Some changes, more waiting for new I-405 bottleneck

The state is making some changes to the troublesome north end of its I-405 tolling project. But it’s waiting on any big changes, meaning drivers frustrated by longer commutes may not be fully satisfied.

Among the changes:

– Tolls now increase a bit earlier in the morning between Highway 527 (Canyon Park) and NE 195th Street (Bothell) to better manage traffic that had been clogging the specialty lane.

– Double white striping will be pulled back about 400 feet to allow more room to merge to I-5 from the end of the express toll lanes in Lynnwood.

State figures show it takes less time to travel the 17-mile length of I-405 that includes tolling than it did this time last year. That’s true for toll-lane users as well as general purpose lane drivers.

The key exception is the evening commute northbound at Bothell.

Heavy congestion north of Bothell now starts earlier for the evening commute and builds from there, spreading from 3:30 to 7 p.m., reports the Washington State Department of Transportation. Travel times between Bothell to Lynnwood have been between 5 and 10 minutes longer than the 2014 average.

The reason?

As part of the tolling project, the state added a new lane south of Highway 522. Crews also improved the interchange at Highway 522, pushing clog points further north.

Heading north now, five lanes of traffic go down to three lanes, creating a congestion-inducing bottleneck.

“Improving this section is a very high priority for our traffic engineers,” wrote spokesman Ethan Bergerson in a WSDOT Blog post about the topic. “We are looking very closely at what we can do in this section. The solution may lie in changing the access points, but it is difficult to predict the exact effects of more access and we need to be sure that our actions would create benefits before we make a change.”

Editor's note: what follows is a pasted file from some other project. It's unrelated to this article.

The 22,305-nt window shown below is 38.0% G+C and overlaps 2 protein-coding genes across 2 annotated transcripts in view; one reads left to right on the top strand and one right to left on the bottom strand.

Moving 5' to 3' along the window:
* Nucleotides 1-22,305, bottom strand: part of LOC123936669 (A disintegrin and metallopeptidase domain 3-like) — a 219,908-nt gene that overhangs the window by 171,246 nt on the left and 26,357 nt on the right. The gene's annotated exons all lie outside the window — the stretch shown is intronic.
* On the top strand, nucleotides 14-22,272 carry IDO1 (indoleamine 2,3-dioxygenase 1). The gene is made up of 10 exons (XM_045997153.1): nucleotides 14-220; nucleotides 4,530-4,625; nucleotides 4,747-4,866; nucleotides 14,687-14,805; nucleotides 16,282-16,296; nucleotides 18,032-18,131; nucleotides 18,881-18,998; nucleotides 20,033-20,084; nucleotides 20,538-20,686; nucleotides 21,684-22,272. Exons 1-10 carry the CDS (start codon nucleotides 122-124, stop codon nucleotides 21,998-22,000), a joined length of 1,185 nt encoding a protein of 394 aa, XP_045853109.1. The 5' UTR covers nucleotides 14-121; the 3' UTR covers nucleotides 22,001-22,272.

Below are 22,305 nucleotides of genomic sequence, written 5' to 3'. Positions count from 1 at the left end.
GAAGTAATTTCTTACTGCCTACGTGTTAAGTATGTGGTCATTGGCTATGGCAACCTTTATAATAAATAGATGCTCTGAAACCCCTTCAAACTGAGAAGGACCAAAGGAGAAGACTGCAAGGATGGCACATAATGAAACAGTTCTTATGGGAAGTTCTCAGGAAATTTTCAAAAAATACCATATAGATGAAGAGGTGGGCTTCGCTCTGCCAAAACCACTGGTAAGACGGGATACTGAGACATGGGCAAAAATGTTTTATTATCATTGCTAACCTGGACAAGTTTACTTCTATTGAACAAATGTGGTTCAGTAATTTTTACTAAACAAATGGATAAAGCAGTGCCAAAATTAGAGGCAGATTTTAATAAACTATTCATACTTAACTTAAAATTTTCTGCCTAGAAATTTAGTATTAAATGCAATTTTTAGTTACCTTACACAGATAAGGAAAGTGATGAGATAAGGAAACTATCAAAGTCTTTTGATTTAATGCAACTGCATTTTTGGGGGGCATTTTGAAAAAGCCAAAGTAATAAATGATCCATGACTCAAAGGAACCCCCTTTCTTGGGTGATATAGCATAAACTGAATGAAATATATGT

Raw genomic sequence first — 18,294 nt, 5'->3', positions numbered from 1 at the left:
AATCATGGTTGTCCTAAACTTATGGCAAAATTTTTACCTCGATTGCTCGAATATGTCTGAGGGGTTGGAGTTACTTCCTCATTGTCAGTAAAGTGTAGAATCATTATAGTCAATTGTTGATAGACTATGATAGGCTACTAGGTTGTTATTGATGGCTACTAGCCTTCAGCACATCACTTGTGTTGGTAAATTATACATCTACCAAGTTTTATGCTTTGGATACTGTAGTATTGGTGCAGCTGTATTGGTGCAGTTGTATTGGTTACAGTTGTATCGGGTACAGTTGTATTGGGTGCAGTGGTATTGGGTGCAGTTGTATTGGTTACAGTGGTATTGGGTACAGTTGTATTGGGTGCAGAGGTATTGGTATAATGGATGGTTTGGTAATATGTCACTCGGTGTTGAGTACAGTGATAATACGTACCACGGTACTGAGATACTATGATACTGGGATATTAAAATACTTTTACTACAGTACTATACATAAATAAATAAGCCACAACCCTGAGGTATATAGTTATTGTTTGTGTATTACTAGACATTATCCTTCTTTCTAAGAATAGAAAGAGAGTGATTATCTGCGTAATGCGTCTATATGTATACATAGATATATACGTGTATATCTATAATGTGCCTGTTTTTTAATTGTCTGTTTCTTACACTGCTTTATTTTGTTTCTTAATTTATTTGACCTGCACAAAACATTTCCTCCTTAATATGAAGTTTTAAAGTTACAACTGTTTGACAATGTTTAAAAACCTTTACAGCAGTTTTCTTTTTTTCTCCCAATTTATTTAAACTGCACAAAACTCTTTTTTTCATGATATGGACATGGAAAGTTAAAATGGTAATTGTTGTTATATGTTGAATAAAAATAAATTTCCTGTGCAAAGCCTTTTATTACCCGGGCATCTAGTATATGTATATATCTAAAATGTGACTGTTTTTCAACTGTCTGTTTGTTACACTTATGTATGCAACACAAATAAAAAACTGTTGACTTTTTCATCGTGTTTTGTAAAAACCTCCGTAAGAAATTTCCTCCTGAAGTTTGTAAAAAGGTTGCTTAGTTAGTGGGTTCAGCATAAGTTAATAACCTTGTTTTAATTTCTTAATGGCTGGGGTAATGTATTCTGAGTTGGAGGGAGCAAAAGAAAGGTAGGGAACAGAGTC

Temporary striping will make any changes easier. But for now the state is sticking to its prediction that it will take six months to a year to fully adjust and settle into a new normal.

“It’s still too soon to draw long-term conclusions,” Bergerson said.

So far, toll-lane users travel the 17-mile corridor 14 minutes faster than general purpose lane users at an average toll of $3.05. Toll-lane drivers save an average of 12 minutes northbound during the evening peak for an average toll of $2.35.

Travel in the regular lanes during peak commute hours has been 5 to 20 minutes faster than last year for the full 17-mile route.

The state figures have not addressed anecdotal reports about increased side-street congestion since tolling began.

More tolling Q’s?

Writers over at The WSDOT Blog have taken on some frequently asked questions about toll lanes, including further discussion about where toll money goes, which we’ve also touched on in our own online I-405 tolling Q-and-A.

In short, 54 cents of every toll goes to the costs of collecting the toll. Everything beyond that goes back into I-405 improvement projects — 21 cents per 75-cent toll, $1.21 per $1.75 toll, and so on.

Separately, staff also take on frustrations over customer service, with answers about long call wait times, long wait times for Flex Passes to arrive by mail, and other questions.

If you’re trying to call customer service, try early morning Thursdays and Fridays for your best chance at a shorter wait. Some things can be done online, at